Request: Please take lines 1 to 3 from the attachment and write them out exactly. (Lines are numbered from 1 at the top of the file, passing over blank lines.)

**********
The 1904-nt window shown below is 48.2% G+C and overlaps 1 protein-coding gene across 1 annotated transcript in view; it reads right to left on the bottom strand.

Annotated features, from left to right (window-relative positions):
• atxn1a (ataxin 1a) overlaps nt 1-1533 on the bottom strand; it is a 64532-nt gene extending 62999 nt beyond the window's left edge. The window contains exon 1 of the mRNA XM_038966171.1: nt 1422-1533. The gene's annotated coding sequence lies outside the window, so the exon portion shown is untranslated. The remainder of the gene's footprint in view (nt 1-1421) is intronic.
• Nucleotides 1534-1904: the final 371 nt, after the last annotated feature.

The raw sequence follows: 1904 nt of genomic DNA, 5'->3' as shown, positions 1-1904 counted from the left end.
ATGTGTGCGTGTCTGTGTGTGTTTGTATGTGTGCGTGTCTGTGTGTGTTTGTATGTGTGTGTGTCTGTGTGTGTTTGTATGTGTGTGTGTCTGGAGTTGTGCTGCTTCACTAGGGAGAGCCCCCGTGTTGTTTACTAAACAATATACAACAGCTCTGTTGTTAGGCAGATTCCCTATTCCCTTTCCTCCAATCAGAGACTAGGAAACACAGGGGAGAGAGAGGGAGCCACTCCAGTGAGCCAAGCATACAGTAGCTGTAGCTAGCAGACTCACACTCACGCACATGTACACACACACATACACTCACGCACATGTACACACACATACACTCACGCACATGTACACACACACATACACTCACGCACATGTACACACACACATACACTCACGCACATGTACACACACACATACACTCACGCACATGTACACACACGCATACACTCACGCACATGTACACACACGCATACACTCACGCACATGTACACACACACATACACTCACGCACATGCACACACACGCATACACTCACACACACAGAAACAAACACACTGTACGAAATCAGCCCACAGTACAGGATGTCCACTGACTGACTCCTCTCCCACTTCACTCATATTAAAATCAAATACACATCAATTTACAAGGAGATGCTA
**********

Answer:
The 1904-nt window shown below is 48.2% G+C and overlaps 1 protein-coding gene across 1 annotated transcript in view; it reads right to left on the bottom strand.

Annotated features, from left to right (window-relative positions):
• atxn1a (ataxin 1a) overlaps nt 1-1533 on the bottom strand; it is a 64532-nt gene extending 62999 nt beyond the window's left edge. The window contains exon 1 of the mRNA XM_038966171.1: nt 1422-1533. The gene's annotated coding sequence lies outside the window, so the exon portion shown is untranslated. The remainder of the gene's footprint in view (nt 1-1421) is intronic.